NIOBIUM LABS M.E.P.E
Farminguk
04 May 2016 | Online since 2003
Briefing Media - FG Classified


5 February 2014 04:04:14|News,Sheep

Upland sheep criticism 'unfounded', says NSA


The National Sheep Association has said it is 'unacceptable' to suggest sheep in the uplands are to blame for any environmental, access or biodiversity issues that arise.
The association was referring specifically to the recent floods being used as an opportunity to criticise the sheep farming community.
Phil Stocker, NSA Chief Executive, says: “The suggestion that our uplands should be used to hold and store water and that sheep farming not only prevents this but makes the situation worse is unfounded and irresponsible.
"The anti-farming lobby conveniently chooses not to mention that many of our lowland drainage systems are centuries old and that our wildlife has evolved in line with the farming and land practices over this period. They ignore the fact that many of these drainage systems have fallen into disrepair – often on purpose with the aim of creating habitat museums. They also ignore the fact that so much of our land area is concreted and tarmacked with no water holding management.
“Sadly BBC Countryfile chose this subject to give airtime to George Monbiot’s ‘dreams’ at a time when global needs are about using our natural capital wisely to feed a growing population, using fewer resources in doing so and improving our environment at the same time.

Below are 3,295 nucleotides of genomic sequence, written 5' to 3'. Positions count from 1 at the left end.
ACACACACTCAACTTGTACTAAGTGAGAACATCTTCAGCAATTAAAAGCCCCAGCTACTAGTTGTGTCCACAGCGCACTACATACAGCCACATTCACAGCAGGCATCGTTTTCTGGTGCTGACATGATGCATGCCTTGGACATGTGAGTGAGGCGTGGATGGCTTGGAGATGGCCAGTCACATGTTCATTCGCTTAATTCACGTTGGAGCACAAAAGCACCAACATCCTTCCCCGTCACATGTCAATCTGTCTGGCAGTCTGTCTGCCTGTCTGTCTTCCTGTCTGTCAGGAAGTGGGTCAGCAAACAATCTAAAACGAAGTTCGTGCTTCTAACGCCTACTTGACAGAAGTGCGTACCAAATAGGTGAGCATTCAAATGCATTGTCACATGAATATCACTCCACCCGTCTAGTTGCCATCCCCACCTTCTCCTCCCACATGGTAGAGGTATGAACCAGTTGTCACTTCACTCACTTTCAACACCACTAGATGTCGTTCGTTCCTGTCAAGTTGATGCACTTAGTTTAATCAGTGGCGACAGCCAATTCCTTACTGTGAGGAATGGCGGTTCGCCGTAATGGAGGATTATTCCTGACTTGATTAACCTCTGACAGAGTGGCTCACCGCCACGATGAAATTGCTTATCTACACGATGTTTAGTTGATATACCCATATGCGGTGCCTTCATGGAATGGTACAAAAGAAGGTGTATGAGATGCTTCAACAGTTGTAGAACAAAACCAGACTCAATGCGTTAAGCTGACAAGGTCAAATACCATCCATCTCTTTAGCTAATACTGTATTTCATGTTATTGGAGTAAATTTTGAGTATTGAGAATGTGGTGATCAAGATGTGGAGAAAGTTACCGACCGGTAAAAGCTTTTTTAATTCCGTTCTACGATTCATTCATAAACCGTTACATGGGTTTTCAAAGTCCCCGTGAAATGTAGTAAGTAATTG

"Times change and we are disadvantaged by often only seeing with one’s own lifetime. It was only six or seven years ago that our uplands were far more industrious than they are now, yet in this era we seem to be constantly trying to make parks and museums of them instead.
“Of course there is no one size that fits all solutions – we need to protect the carbon stored in our peat-lands, we need trees, we need to manage our water far more carefully – but we also need to feed ourselves, protect our agricultural diversity and consider people and rural communities in all of this.”

Download





0 Comment


Name

Please enter your name


Email

Comment

Please enter your comment


Post Comment

Your comment submitted successfully.Please wait for admin approval.


Comments

No comments posted yet. Be the first to post a comment

World News

Argentina | 4 May 2016
Food traders stuck in the hard times

A recent bout of poor weather has damaged South America’s corn and soyabean crops, and this has provided a rare reason for optimism at some of the world’s largest traders of food. These companies o...


New Zealand | 4 May 2016
Imported feed blamed for velvetleaf outbreak in maize crops

Imported maize used as chicken feed is being blamed as the likely cause of velvetleaf being found in Waikato maize crops. The feed is thought to have entered New Zealand contaminated with velvetlea...


India | 4 May 2016
Drought sparks distress sale of cattle

Acute shortage of fodder triggered by prolonged heat wave across Telangana is driving thousands of farmers to sell off their cattle. The Telangana Goshala Federation, which works for the rescue and...


USA | 4 May 2016
Aging agriculturalists: Study raises concern over farmland future

LaSalle Florists has been growing for 82 years, but current owner John LaSalle, who says he started at age 3 in the business his grandfather launched in 1934, is in his 60s, and looking ahead to the d...


Ireland | 4 May 2016
Dairy farmers push for suspension of superlevy

The Cork-based dairy farmer wants the new minister to prioritise the full use of the EU Commission’s temporary State Aid allowance to support farmers. “2016 superlevy repayments will begin to be de...



Trending Now

Viewed
Discussed

Farms and Land for sale


Holiday Rentals search



Top stories you may have missed
Username
Password